The rush of technology as with all trends is excitingly undiscriminating. Lives are generally improved but the bearers of tech banners (to get back to my comment on jokes) have this in common. No irony. No sense of humour. Utterly self-obsessed.  Consider the late Steve Jobs. Genius is not always a good companion or right. Except when he’s called Einstein and says “not everything that that can be counted counts and not everything that counts can be counted.”

Monday, 14 November 2011


It seemed a normal enough Wednesday with Prime Minister's Question Time being run by Nick Clegg (again), the Prime Minster having been called to an emergency G20 meeting in Brussels to discuss the Spanish crisis. England had lost to South Korea in a friendly at Wembley. Inflation was rising as was unemployment. The Coalition Government were described in the Times as “doing an excellent job in the circumstances.”

It was in the wine bar “Four Green Bottles” that a few us decided these were weird times and rather sad ones too. Private Eye had just been successfully sued for libel by Rupert Murdock and suddenly was no more. Mervyn King had suddenly resigned for personal reasons and been replaced by Michael Sherwood head of Goldman Sachs UK as Governor of the Bank of England. John Humphrys had been killed in a hit and run outside Broadcasting House and Police Chief Bernard Hogan-Howe saying it was suspicious, apparently warned BBC newscasters to be careful about what they said. BBC responding announced as a duty of care they were appointing a temporary Director of Screening – Alistair Campbell to oversee all news coverage. And sterling was weakening daily. “We’re doomed” I laughed as I ordered four more Riojas – “blimey!” I said when this came to £35 “we won’t be doing this too much longer”.

Later that evening a news flash appeared on the giant Siemens flat screen above the bar. It was David Cameron. We paused laughing about Wayne Rooney’s three missed penalties the previous night to listen. “I spheak to you from Paris” he said – “he sounds drunk” whispered Ian. He went on about partnership and looking after the interests of the world and never succumbing to tyranny and why being together represented strength and being alone was lonely and dangerous. “Very drunk” muttered Ian.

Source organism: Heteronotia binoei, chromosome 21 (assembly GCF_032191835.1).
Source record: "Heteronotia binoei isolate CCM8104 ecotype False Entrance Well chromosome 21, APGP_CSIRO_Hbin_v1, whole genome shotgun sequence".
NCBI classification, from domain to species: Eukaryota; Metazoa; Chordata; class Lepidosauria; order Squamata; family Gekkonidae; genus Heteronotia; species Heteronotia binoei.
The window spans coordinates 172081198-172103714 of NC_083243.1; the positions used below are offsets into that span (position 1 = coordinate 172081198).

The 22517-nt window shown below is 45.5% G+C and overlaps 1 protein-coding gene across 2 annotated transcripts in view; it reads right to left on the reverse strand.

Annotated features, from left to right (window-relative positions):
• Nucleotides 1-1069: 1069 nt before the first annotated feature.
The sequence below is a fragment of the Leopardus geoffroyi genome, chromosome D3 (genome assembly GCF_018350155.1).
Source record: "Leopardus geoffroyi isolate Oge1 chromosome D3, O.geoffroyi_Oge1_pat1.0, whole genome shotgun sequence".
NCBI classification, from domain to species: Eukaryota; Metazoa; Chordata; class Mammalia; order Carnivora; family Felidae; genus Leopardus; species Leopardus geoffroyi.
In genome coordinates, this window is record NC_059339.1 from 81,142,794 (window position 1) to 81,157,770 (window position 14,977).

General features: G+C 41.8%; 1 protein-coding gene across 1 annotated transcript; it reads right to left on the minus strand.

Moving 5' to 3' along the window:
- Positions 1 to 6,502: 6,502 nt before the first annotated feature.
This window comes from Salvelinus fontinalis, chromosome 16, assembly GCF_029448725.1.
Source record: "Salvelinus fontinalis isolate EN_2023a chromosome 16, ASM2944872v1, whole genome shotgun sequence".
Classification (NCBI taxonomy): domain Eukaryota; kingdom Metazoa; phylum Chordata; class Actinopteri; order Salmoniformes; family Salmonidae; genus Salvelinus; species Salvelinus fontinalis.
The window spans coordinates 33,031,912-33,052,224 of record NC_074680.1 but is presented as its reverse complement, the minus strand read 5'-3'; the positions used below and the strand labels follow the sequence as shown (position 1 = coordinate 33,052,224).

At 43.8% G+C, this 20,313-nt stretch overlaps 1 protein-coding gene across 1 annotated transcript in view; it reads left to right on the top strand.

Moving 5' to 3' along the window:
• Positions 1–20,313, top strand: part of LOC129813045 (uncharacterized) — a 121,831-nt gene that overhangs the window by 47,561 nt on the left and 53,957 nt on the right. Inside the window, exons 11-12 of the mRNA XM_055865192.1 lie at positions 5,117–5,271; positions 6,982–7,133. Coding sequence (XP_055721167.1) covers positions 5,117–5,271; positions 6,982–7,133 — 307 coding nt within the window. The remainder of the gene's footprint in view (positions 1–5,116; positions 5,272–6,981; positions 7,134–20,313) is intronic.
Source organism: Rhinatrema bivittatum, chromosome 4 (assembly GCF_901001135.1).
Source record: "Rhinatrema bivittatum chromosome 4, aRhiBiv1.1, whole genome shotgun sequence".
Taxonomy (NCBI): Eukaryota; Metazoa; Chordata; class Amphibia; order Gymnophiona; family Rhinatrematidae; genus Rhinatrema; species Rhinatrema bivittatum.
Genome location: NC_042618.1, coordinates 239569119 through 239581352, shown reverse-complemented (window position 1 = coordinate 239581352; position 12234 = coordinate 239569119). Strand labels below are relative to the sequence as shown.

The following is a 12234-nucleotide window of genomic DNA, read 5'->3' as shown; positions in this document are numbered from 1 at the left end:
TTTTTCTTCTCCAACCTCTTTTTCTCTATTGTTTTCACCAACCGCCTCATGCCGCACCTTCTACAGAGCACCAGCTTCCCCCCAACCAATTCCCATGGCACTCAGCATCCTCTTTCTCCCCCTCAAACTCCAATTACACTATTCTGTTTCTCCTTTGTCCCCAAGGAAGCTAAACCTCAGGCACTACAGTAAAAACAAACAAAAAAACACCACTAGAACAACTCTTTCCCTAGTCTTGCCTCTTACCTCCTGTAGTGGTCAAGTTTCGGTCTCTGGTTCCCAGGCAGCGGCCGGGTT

Which is why tonight we are joining the Euro – sad to lose the pound but really no choice and I shall be standing down as Plime Rinster and goodnight”.

A BBC newscaster appeared and soberly said “in a move welcomed throughout Europe and the world Britain has joined the Euro. A new Euro-Council of three ex heads of their respective states will handle all transitional arrangements. They are Angela Merkel, Nicholas Sarkozy and Anthony Blair.”

My friends looked at me and said as one “get another two bottles fast.”

This work of fiction is provoked by the increasing appointment of unelected bankers to run our affairs and a sense of being led down a path of no one’s choosing.

This piece has not been passed by the newly appointed Director General for UK Media (DGFUKME). 

Please delete after reading.

Wednesday, 9 November 2011


My grandsons are 5 and 3; my great nieces are 6 and 2. I’ve learned more from them than from most of my colleagues at work. Mostly it’s to do with the speed at which they learn, their refusal to be patronised and their need to be amused.  But bad jokes don’t get asked back.

The job of mentor is not so different.

The task is unconditional support, help and the provision of sunshine when it all gets too much. CEOs have tears before bedtime too. So it was with interest I saw young David Cameron had appointed Lords Young and Heseltine both old Tory stalwarts (when I say old I mean both are approaching 80 – great grand-dad age) to do some work for him in revving up the economy.

I think he needs the comfort of two guys who’d done a lot but also made mistakes. A mentor’s biggest contribution can often be a laughing admission that in a similar dilemma to those currently encountered by their mentee they’d done ‘x’ which didn’t work…”wished I’d done ‘y’ instead…still no point in crying over spilt Petrus.”